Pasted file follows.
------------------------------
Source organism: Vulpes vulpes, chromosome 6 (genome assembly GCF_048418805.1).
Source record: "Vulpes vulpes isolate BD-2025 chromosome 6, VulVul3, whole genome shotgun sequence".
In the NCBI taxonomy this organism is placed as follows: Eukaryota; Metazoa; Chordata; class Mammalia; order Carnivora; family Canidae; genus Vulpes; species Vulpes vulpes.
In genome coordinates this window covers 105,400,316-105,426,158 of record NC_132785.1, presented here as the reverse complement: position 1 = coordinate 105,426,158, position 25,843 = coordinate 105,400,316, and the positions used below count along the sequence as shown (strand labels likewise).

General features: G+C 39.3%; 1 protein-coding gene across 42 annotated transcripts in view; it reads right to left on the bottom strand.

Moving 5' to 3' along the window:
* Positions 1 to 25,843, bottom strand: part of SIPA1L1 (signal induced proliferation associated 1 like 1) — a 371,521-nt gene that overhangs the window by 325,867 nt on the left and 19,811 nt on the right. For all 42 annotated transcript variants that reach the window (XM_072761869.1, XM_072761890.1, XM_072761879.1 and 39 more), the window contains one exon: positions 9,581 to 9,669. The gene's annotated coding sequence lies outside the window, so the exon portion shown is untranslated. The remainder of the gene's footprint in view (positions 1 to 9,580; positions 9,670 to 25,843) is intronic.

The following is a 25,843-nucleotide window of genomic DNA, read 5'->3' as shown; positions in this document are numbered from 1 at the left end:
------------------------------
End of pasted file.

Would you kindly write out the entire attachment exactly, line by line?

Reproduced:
Source organism: Vulpes vulpes, chromosome 6 (genome assembly GCF_048418805.1).
Source record: "Vulpes vulpes isolate BD-2025 chromosome 6, VulVul3, whole genome shotgun sequence".
In the NCBI taxonomy this organism is placed as follows: Eukaryota; Metazoa; Chordata; class Mammalia; order Carnivora; family Canidae; genus Vulpes; species Vulpes vulpes.
In genome coordinates this window covers 105,400,316-105,426,158 of record NC_132785.1, presented here as the reverse complement: position 1 = coordinate 105,426,158, position 25,843 = coordinate 105,400,316, and the positions used below count along the sequence as shown (strand labels likewise).

General features: G+C 39.3%; 1 protein-coding gene across 42 annotated transcripts in view; it reads right to left on the bottom strand.

Moving 5' to 3' along the window:
* Positions 1 to 25,843, bottom strand: part of SIPA1L1 (signal induced proliferation associated 1 like 1) — a 371,521-nt gene that overhangs the window by 325,867 nt on the left and 19,811 nt on the right. For all 42 annotated transcript variants that reach the window (XM_072761869.1, XM_072761890.1, XM_072761879.1 and 39 more), the window contains one exon: positions 9,581 to 9,669. The gene's annotated coding sequence lies outside the window, so the exon portion shown is untranslated. The remainder of the gene's footprint in view (positions 1 to 9,580; positions 9,670 to 25,843) is intronic.

The following is a 25,843-nucleotide window of genomic DNA, read 5'->3' as shown; positions in this document are numbered from 1 at the left end: